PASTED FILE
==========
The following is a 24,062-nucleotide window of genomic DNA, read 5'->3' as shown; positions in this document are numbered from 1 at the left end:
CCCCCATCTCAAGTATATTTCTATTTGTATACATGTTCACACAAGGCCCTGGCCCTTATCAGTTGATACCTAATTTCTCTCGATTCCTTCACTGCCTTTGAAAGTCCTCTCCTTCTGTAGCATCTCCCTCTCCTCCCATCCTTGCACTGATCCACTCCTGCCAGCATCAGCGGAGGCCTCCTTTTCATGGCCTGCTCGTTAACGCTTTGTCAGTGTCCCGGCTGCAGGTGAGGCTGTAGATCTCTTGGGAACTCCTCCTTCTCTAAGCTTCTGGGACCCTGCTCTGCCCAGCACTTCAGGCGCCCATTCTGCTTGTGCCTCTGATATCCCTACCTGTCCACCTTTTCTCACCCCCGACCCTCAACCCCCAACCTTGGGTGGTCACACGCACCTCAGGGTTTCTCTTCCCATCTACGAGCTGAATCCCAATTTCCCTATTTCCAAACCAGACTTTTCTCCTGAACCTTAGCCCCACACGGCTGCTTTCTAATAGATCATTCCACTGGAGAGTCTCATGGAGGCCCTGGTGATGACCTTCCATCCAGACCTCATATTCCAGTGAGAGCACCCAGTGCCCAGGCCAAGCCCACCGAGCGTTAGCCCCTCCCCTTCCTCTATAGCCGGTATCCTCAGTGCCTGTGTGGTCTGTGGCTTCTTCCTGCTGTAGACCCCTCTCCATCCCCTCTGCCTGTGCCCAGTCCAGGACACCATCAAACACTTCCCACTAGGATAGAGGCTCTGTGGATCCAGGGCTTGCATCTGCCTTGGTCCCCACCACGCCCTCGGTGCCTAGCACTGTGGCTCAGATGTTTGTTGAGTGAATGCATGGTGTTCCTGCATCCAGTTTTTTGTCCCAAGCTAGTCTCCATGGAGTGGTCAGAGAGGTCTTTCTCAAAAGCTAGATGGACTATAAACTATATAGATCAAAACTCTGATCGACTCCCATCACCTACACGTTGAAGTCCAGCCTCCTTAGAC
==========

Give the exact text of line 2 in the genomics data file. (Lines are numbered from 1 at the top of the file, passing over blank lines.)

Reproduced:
CCCCCATCTCAAGTATATTTCTATTTGTATACATGTTCACACAAGGCCCTGGCCCTTATCAGTTGATACCTAATTTCTCTCGATTCCTTCACTGCCTTTGAAAGTCCTCTCCTTCTGTAGCATCTCCCTCTCCTCCCATCCTTGCACTGATCCACTCCTGCCAGCATCAGCGGAGGCCTCCTTTTCATGGCCTGCTCGTTAACGCTTTGTCAGTGTCCCGGCTGCAGGTGAGGCTGTAGATCTCTTGGGAACTCCTCCTTCTCTAAGCTTCTGGGACCCTGCTCTGCCCAGCACTTCAGGCGCCCATTCTGCTTGTGCCTCTGATATCCCTACCTGTCCACCTTTTCTCACCCCCGACCCTCAACCCCCAACCTTGGGTGGTCACACGCACCTCAGGGTTTCTCTTCCCATCTACGAGCTGAATCCCAATTTCCCTATTTCCAAACCAGACTTTTCTCCTGAACCTTAGCCCCACACGGCTGCTTTCTAATAGATCATTCCACTGGAGAGTCTCATGGAGGCCCTGGTGATGACCTTCCATCCAGACCTCATATTCCAGTGAGAGCACCCAGTGCCCAGGCCAAGCCCACCGAGCGTTAGCCCCTCCCCTTCCTCTATAGCCGGTATCCTCAGTGCCTGTGTGGTCTGTGGCTTCTTCCTGCTGTAGACCCCTCTCCATCCCCTCTGCCTGTGCCCAGTCCAGGACACCATCAAACACTTCCCACTAGGATAGAGGCTCTGTGGATCCAGGGCTTGCATCTGCCTTGGTCCCCACCACGCCCTCGGTGCCTAGCACTGTGGCTCAGATGTTTGTTGAGTGAATGCATGGTGTTCCTGCATCCAGTTTTTTGTCCCAAGCTAGTCTCCATGGAGTGGTCAGAGAGGTCTTTCTCAAAAGCTAGATGGACTATAAACTATATAGATCAAAACTCTGATCGACTCCCATCACCTACACGTTGAAGTCCAGCCTCCTTAGAC